Pentagon watchdog: US withdrawal from Iraq would ‘likely’ mean ISIS resurgence
A U.S. military withdrawal from Iraq would “likely” lead to an ISIS resurgence, according to an intelligence assessment revealed in an inspector general report Tuesday.
“The Defense Intelligence Agency (DIA)’s analysis for the DoD OIG [Department of Defense Office of Inspector General] indicates that without a U.S. troop presence in Iraq, ISIS would likely resurge in Iraq,” Pentagon Inspector General Glenn Fine wrote in an introduction to the report.
The latest quarterly report from the lead inspector general for Operation Inherent Resolve comes as U.S.-Iraqi relations continue to reel from the fallout over the U.S. drone strike that killed Iranian Gen. Qassem Soleimani at the Baghdad International Airport.
Following the strike, Iraq’s parliament passed a nonbinding resolution calling for the removal of U.S. military forces from the country, where about 5,000 U.S. troops are leading the coalition fighting ISIS.
Still, Iraq has not initiated a formal process to kick U.S. troops out, and Trump administration officials have said they have no plans to leave Iraq.
Meanwhile, joint U.S.-Iraqi military operations against ISIS paused after the Soleimani strike. Iraq announced last week the joint operations had resumed.
Tuesday’s report, which was largely completed before the Soleimani strike, said it remains unclear whether the pause has affected ISIS’s ability to regroup in Iraq.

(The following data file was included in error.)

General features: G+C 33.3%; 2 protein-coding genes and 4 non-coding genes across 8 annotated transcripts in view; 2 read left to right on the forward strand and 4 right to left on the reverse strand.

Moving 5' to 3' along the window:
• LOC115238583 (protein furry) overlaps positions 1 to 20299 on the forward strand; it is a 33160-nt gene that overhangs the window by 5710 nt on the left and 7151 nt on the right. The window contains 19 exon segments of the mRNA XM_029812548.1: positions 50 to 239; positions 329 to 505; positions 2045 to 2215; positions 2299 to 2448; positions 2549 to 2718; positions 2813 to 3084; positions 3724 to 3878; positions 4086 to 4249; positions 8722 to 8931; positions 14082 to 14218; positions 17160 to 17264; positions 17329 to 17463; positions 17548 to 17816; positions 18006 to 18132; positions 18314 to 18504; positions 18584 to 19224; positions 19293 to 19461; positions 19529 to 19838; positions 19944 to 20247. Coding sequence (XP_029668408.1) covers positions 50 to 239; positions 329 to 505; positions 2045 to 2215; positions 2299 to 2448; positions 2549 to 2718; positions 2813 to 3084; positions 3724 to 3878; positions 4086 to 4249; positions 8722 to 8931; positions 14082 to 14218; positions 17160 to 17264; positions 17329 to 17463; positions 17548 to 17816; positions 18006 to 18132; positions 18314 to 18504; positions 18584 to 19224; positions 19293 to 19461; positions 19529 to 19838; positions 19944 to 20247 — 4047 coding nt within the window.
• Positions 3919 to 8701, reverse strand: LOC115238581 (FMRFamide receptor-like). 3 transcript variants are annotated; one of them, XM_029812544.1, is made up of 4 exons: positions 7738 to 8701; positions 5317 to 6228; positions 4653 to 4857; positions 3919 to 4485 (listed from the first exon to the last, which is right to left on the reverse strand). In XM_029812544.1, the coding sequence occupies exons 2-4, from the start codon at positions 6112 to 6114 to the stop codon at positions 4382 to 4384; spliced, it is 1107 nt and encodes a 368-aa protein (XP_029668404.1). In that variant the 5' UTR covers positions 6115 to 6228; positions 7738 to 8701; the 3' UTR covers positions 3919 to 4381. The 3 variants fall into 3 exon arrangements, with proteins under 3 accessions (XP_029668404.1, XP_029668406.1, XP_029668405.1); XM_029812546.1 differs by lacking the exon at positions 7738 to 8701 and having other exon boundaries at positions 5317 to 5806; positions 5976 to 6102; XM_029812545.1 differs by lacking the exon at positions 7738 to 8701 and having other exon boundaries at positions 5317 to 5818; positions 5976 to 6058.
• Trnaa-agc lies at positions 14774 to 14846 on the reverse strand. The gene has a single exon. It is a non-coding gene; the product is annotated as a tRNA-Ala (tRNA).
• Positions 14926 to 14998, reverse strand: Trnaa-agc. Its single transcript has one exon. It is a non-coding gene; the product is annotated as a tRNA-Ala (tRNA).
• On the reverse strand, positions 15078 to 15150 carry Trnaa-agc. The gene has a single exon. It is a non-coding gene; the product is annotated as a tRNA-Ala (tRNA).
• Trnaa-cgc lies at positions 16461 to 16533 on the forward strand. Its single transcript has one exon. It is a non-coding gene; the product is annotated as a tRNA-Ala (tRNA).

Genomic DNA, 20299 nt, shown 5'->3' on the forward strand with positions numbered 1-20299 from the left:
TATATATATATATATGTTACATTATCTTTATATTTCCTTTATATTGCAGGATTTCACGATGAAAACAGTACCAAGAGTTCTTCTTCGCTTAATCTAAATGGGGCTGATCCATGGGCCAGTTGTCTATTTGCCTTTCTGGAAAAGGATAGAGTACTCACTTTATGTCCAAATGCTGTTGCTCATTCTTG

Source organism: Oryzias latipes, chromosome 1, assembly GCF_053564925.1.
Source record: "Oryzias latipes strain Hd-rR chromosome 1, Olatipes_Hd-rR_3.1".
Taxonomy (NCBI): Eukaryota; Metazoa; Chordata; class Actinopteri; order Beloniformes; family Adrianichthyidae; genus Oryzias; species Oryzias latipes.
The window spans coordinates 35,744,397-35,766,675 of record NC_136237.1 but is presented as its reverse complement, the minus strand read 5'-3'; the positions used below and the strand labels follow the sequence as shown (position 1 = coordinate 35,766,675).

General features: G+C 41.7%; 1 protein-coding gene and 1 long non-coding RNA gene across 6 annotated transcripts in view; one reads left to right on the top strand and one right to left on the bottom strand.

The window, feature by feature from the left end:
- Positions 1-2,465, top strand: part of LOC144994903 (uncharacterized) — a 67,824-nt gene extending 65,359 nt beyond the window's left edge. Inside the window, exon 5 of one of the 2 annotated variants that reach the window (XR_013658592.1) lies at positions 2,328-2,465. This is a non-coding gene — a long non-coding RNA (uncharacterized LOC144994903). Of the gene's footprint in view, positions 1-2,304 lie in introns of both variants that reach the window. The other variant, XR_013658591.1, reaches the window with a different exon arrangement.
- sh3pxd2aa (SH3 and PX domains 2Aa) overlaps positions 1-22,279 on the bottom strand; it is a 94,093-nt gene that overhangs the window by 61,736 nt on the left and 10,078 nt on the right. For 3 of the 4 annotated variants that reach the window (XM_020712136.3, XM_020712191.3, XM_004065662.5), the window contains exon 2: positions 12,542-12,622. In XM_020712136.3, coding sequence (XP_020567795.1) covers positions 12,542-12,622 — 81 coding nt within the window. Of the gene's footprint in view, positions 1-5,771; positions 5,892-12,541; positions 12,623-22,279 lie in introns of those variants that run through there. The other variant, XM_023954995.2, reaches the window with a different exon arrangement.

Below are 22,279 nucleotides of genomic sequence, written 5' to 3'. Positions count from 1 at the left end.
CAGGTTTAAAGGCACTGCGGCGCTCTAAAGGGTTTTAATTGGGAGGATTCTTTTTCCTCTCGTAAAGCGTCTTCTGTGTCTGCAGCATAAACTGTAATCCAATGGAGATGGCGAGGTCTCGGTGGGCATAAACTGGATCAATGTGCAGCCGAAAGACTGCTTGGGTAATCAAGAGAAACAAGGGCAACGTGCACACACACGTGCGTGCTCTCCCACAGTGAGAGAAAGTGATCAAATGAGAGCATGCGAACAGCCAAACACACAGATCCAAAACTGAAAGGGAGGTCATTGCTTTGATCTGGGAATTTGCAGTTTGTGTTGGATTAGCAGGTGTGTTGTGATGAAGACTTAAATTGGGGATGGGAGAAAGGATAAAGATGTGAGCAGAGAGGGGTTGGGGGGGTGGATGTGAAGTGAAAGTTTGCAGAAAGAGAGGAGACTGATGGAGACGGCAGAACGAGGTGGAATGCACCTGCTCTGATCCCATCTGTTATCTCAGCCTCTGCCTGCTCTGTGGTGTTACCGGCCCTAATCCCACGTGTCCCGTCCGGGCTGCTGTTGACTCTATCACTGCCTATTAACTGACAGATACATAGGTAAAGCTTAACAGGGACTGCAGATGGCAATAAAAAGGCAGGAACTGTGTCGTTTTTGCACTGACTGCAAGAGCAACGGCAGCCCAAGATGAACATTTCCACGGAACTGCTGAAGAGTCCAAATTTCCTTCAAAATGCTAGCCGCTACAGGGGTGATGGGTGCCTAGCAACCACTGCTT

“The Combined Joint Task Force–Operation Inherent Resolve (CJTF-OIR) stated to the DoD OIG that it was too soon to be able to assess the effects of the pause in operations and that due to operational priorities it declined to answer questions from the DoD Office of Inspector General (DoD OIG) about the late-breaking developments in January 2020,” the report said.
During the quarter, Iraqi forces conducted “many operations” against ISIS independently, while some other operations were “minimally enabled” the U.S.-led coalition’s air support and intelligence, surveillance and reconnaissance, the report said. “Large-scale operations” were conducted by coalition forces in conjunction with Iraqi forces, the report added.
Meanwhile, in Syria, officials disputed the extent to which ISIS took advantage of Turkey’s offensive against the Kurds.
The Defense Intelligence Agency, citing claims on ISIS websites, said the terrorist group “probably increased its attacks in northeast Syria by at least 20 percent” after the Turkish invasion in northeast Syria, according to the report.
But the anti-ISIS coalition disputed that finding, telling the inspector general that “ISIS-claimed attacks are ‘most likely propaganda,’ and that CJTF-OIR’s determination that the Turkish incursion did not result in any significant ISIS resurgence is based on ‘known facts.’ ”
One point of agreement was that the October death of leader Abu Bakr al-Baghdadi during a U.S. raid in Syria has not affected the group’s capabilities.
U.S. Central Command and the Defense Intelligence Agency both assessed that al-Baghdadi’s death “has not resulted in any immediate degradation to ISIS’ capabilities,” the report said.